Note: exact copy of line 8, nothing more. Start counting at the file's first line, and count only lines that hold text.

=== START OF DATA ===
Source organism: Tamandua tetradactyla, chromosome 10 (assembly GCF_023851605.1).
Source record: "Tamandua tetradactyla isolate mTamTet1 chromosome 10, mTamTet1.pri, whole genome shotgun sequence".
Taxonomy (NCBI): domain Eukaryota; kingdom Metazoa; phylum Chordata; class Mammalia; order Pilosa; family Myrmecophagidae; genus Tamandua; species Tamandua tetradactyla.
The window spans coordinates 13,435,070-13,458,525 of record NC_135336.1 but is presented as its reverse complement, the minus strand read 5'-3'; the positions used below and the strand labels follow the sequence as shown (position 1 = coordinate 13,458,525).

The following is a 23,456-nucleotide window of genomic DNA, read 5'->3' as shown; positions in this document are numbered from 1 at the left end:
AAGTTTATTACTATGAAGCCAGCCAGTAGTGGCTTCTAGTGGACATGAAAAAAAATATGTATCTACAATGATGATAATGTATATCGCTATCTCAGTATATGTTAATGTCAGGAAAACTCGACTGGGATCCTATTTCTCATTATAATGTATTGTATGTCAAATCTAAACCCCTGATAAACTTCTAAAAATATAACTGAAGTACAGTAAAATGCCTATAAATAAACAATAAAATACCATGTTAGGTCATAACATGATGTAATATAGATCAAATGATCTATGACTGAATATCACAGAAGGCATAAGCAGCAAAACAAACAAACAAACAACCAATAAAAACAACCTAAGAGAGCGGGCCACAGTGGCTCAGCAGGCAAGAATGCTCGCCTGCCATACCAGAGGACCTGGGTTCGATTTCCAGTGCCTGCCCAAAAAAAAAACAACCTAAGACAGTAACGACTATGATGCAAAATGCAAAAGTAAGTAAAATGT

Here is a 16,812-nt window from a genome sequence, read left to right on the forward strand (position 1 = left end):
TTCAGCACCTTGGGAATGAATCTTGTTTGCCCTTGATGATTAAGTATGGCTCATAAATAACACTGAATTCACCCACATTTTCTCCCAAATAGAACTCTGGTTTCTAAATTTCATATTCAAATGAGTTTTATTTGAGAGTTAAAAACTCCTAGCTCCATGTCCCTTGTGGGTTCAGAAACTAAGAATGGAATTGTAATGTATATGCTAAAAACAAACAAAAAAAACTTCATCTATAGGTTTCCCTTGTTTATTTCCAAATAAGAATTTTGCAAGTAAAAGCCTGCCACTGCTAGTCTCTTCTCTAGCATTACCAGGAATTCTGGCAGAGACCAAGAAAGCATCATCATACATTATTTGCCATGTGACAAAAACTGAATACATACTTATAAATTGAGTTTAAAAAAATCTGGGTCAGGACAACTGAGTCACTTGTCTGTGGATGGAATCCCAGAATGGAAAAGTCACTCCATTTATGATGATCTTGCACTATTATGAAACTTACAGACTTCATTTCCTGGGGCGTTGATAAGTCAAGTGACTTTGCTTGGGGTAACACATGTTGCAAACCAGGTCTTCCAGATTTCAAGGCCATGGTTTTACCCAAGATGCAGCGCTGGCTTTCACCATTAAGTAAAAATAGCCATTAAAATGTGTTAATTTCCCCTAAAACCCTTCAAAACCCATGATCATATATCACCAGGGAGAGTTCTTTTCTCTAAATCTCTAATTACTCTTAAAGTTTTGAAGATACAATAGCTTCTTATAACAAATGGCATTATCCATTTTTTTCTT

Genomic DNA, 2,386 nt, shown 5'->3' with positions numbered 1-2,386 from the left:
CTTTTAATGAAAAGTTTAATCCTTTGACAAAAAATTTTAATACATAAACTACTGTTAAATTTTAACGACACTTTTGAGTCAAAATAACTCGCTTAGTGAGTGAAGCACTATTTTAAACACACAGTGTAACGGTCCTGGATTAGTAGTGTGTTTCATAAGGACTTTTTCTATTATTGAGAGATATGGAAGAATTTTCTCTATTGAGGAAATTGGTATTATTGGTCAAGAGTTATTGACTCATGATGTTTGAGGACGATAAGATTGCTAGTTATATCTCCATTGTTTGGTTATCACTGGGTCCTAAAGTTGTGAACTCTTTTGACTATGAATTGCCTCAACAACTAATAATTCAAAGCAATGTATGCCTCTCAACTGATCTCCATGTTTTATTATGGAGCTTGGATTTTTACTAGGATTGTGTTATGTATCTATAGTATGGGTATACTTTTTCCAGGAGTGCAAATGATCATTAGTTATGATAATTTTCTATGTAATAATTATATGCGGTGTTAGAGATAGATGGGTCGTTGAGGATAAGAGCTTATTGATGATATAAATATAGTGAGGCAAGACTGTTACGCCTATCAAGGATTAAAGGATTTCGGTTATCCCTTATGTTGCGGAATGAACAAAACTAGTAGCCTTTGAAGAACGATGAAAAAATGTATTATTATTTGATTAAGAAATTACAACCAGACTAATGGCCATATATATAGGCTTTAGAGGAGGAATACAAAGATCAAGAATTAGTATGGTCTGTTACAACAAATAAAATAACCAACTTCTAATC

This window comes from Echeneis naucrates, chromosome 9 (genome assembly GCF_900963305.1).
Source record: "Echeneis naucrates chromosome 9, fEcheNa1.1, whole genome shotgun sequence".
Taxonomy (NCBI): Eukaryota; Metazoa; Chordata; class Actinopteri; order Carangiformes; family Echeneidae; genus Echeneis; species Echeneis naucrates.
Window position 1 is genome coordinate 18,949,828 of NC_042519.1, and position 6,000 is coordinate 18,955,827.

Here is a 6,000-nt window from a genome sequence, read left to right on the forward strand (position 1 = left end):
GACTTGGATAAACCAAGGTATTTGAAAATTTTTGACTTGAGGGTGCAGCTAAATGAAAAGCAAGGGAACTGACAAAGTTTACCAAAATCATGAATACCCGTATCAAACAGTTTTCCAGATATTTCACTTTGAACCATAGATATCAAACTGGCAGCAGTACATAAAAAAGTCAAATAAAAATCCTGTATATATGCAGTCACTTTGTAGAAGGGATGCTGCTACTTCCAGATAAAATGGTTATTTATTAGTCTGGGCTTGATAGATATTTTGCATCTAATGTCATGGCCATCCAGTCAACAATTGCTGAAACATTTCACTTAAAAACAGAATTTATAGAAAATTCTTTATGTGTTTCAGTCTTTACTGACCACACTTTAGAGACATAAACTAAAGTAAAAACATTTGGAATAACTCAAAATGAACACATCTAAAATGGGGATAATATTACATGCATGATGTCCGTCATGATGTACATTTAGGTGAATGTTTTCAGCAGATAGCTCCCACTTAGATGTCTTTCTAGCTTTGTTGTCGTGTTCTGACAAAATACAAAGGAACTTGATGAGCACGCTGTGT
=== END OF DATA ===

TTCAGCACCTTGGGAATGAATCTTGTTTGCCCTTGATGATTAAGTATGGCTCATAAATAACACTGAATTCACCCACATTTTCTCCCAAATAGAACTCTGGTTTCTAAATTTCATATTCAAATGAGTTTTATTTGAGAGTTAAAAACTCCTAGCTCCATGTCCCTTGTGGGTTCAGAAACTAAGAATGGAATTGTAATGTATATGCTAAAAACAAACAAAAAAAACTTCATCTATAGGTTTCCCTTGTTTATTTCCAAATAAGAATTTTGCAAGTAAAAGCCTGCCACTGCTAGTCTCTTCTCTAGCATTACCAGGAATTCTGGCAGAGACCAAGAAAGCATCATCATACATTATTTGCCATGTGACAAAAACTGAATACATACTTATAAATTGAGTTTAAAAAAATCTGGGTCAGGACAACTGAGTCACTTGTCTGTGGATGGAATCCCAGAATGGAAAAGTCACTCCATTTATGATGATCTTGCACTATTATGAAACTTACAGACTTCATTTCCTGGGGCGTTGATAAGTCAAGTGACTTTGCTTGGGGTAACACATGTTGCAAACCAGGTCTTCCAGATTTCAAGGCCATGGTTTTACCCAAGATGCAGCGCTGGCTTTCACCATTAAGTAAAAATAGCCATTAAAATGTGTTAATTTCCCCTAAAACCCTTCAAAACCCATGATCATATATCACCAGGGAGAGTTCTTTTCTCTAAATCTCTAATTACTCTTAAAGTTTTGAAGATACAATAGCTTCTTATAACAAATGGCATTATCCATTTTTTTCTT